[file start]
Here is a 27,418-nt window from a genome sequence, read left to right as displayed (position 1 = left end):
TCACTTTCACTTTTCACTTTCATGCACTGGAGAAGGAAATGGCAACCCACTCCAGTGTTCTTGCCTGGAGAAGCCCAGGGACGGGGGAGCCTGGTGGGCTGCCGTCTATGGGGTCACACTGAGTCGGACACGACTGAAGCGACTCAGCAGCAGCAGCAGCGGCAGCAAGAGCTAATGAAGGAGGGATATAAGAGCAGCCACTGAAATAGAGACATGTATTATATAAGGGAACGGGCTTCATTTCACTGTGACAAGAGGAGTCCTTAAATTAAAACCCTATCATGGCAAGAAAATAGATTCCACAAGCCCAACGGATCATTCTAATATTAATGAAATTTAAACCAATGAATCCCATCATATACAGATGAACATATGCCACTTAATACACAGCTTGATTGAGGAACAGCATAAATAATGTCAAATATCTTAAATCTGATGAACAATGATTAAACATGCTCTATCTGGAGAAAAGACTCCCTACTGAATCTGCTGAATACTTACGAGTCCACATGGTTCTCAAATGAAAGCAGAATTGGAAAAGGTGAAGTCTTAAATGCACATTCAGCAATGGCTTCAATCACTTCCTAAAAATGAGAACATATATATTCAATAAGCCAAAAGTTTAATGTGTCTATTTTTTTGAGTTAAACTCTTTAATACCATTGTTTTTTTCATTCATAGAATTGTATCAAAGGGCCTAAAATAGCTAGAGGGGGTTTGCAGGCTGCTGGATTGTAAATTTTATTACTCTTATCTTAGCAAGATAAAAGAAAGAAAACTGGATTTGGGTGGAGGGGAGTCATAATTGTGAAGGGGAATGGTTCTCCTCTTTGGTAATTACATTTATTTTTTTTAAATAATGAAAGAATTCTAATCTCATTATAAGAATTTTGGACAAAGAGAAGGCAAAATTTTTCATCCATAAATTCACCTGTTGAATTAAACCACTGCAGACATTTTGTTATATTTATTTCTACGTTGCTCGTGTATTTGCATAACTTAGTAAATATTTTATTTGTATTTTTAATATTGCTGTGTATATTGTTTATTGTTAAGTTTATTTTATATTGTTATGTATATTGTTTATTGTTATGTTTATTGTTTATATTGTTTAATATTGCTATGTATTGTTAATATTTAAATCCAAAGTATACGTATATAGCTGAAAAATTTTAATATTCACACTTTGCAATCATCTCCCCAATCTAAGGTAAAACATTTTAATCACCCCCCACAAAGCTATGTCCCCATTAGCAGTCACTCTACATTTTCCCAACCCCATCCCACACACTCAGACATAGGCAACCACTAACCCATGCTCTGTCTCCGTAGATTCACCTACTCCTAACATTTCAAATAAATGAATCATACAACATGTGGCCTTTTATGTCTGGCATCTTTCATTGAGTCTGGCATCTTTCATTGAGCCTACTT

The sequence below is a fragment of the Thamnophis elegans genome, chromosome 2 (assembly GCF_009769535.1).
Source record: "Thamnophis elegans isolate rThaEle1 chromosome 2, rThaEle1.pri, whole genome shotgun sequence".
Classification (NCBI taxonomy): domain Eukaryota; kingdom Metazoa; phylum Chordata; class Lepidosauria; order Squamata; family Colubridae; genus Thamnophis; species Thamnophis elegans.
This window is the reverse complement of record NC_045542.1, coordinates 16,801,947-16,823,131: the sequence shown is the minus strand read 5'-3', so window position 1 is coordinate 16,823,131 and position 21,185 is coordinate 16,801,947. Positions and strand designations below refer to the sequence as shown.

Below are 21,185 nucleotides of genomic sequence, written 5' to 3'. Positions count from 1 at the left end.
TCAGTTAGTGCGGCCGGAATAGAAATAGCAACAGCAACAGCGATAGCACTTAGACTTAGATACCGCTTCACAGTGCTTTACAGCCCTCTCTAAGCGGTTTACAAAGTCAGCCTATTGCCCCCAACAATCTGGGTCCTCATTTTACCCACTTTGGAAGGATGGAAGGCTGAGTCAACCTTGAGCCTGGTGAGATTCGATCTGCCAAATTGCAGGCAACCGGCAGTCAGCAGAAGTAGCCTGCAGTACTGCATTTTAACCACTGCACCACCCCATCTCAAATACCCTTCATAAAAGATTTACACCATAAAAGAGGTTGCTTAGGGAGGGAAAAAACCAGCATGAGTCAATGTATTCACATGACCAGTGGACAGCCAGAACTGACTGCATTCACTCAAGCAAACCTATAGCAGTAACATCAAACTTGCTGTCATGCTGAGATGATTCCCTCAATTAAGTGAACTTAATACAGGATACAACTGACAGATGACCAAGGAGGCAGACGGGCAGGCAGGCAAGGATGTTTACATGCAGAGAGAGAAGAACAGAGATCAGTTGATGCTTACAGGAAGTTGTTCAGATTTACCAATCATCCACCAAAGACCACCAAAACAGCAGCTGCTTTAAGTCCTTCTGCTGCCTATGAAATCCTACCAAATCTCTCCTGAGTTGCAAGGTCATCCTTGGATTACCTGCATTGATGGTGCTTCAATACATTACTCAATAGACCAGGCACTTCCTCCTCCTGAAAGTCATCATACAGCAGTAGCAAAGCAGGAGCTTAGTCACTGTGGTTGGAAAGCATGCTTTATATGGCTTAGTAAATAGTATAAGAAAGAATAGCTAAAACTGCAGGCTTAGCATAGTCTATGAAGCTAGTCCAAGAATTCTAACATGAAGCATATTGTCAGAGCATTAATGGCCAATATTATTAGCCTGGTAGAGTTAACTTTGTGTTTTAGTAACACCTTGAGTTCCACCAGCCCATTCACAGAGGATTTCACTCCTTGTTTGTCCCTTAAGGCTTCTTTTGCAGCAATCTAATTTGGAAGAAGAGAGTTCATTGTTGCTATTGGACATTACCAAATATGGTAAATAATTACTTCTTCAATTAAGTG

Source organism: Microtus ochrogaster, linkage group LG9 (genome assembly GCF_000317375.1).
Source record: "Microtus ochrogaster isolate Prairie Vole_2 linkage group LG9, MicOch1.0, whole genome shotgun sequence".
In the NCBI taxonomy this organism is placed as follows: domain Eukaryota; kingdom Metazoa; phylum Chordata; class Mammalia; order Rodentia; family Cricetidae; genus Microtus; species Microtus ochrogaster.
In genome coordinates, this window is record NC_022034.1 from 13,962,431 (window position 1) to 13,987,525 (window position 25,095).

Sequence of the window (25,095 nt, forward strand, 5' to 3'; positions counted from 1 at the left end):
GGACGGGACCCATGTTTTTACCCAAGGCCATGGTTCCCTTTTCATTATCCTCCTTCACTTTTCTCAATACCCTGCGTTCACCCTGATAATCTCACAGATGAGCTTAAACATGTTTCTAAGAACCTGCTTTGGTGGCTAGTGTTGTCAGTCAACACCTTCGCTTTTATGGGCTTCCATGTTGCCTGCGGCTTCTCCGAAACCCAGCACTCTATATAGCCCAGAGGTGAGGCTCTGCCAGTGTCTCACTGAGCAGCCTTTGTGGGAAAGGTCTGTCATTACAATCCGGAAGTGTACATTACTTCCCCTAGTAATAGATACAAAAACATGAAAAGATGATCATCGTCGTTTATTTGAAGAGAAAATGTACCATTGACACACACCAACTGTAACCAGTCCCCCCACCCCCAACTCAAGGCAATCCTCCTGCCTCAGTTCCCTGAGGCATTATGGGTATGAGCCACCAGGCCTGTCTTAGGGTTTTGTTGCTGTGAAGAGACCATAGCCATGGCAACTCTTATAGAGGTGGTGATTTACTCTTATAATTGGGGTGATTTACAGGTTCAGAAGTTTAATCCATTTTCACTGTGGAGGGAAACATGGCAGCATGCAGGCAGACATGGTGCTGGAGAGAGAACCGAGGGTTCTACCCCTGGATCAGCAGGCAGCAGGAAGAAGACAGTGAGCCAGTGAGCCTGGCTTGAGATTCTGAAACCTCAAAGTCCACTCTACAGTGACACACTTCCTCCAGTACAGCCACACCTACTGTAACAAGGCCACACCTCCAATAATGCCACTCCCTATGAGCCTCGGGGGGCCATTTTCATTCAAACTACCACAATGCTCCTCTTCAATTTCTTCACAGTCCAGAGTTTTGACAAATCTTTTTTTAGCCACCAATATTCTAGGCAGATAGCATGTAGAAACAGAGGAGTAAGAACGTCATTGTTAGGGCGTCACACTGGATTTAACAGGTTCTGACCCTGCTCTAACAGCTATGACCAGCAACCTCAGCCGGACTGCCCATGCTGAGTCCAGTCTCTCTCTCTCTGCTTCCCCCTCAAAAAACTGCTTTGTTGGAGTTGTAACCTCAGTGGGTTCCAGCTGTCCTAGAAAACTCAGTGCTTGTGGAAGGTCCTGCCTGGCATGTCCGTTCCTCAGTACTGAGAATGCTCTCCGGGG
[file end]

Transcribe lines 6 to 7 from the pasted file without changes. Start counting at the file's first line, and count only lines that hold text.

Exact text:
This window is the reverse complement of record NC_045542.1, coordinates 16,801,947-16,823,131: the sequence shown is the minus strand read 5'-3', so window position 1 is coordinate 16,823,131 and position 21,185 is coordinate 16,801,947. Positions and strand designations below refer to the sequence as shown.

Below are 21,185 nucleotides of genomic sequence, written 5' to 3'. Positions count from 1 at the left end.